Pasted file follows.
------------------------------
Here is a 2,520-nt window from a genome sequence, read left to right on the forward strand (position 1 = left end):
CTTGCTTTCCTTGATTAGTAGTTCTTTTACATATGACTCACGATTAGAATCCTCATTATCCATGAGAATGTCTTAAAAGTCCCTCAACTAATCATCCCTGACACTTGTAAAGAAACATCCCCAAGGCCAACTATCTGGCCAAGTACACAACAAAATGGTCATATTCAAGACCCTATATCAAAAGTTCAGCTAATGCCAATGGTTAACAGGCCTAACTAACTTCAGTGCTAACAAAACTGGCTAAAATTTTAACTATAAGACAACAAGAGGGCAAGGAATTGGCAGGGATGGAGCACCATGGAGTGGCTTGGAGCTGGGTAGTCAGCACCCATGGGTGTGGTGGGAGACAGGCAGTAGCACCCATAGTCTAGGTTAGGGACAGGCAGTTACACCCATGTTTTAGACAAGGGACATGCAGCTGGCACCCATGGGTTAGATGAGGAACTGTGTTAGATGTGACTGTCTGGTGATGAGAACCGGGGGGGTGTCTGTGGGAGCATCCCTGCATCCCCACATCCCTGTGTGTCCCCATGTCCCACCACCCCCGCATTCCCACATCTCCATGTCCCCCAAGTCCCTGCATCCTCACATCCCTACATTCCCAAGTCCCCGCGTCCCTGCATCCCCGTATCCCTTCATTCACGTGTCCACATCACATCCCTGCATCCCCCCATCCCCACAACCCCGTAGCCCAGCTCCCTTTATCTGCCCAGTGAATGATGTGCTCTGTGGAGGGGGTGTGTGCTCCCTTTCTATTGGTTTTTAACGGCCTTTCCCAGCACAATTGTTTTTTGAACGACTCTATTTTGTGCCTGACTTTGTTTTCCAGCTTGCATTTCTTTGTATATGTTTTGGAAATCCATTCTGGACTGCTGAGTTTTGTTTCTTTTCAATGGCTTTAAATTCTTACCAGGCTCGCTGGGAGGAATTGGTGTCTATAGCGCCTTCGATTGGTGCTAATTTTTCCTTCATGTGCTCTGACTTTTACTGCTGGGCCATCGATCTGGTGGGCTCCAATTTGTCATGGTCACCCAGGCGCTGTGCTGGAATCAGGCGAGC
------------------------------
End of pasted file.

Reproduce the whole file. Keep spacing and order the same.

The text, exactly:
Here is a 2,520-nt window from a genome sequence, read left to right on the forward strand (position 1 = left end):
CTTGCTTTCCTTGATTAGTAGTTCTTTTACATATGACTCACGATTAGAATCCTCATTATCCATGAGAATGTCTTAAAAGTCCCTCAACTAATCATCCCTGACACTTGTAAAGAAACATCCCCAAGGCCAACTATCTGGCCAAGTACACAACAAAATGGTCATATTCAAGACCCTATATCAAAAGTTCAGCTAATGCCAATGGTTAACAGGCCTAACTAACTTCAGTGCTAACAAAACTGGCTAAAATTTTAACTATAAGACAACAAGAGGGCAAGGAATTGGCAGGGATGGAGCACCATGGAGTGGCTTGGAGCTGGGTAGTCAGCACCCATGGGTGTGGTGGGAGACAGGCAGTAGCACCCATAGTCTAGGTTAGGGACAGGCAGTTACACCCATGTTTTAGACAAGGGACATGCAGCTGGCACCCATGGGTTAGATGAGGAACTGTGTTAGATGTGACTGTCTGGTGATGAGAACCGGGGGGGTGTCTGTGGGAGCATCCCTGCATCCCCACATCCCTGTGTGTCCCCATGTCCCACCACCCCCGCATTCCCACATCTCCATGTCCCCCAAGTCCCTGCATCCTCACATCCCTACATTCCCAAGTCCCCGCGTCCCTGCATCCCCGTATCCCTTCATTCACGTGTCCACATCACATCCCTGCATCCCCCCATCCCCACAACCCCGTAGCCCAGCTCCCTTTATCTGCCCAGTGAATGATGTGCTCTGTGGAGGGGGTGTGTGCTCCCTTTCTATTGGTTTTTAACGGCCTTTCCCAGCACAATTGTTTTTTGAACGACTCTATTTTGTGCCTGACTTTGTTTTCCAGCTTGCATTTCTTTGTATATGTTTTGGAAATCCATTCTGGACTGCTGAGTTTTGTTTCTTTTCAATGGCTTTAAATTCTTACCAGGCTCGCTGGGAGGAATTGGTGTCTATAGCGCCTTCGATTGGTGCTAATTTTTCCTTCATGTGCTCTGACTTTTACTGCTGGGCCATCGATCTGGTGGGCTCCAATTTGTCATGGTCACCCAGGCGCTGTGCTGGAATCAGGCGAGC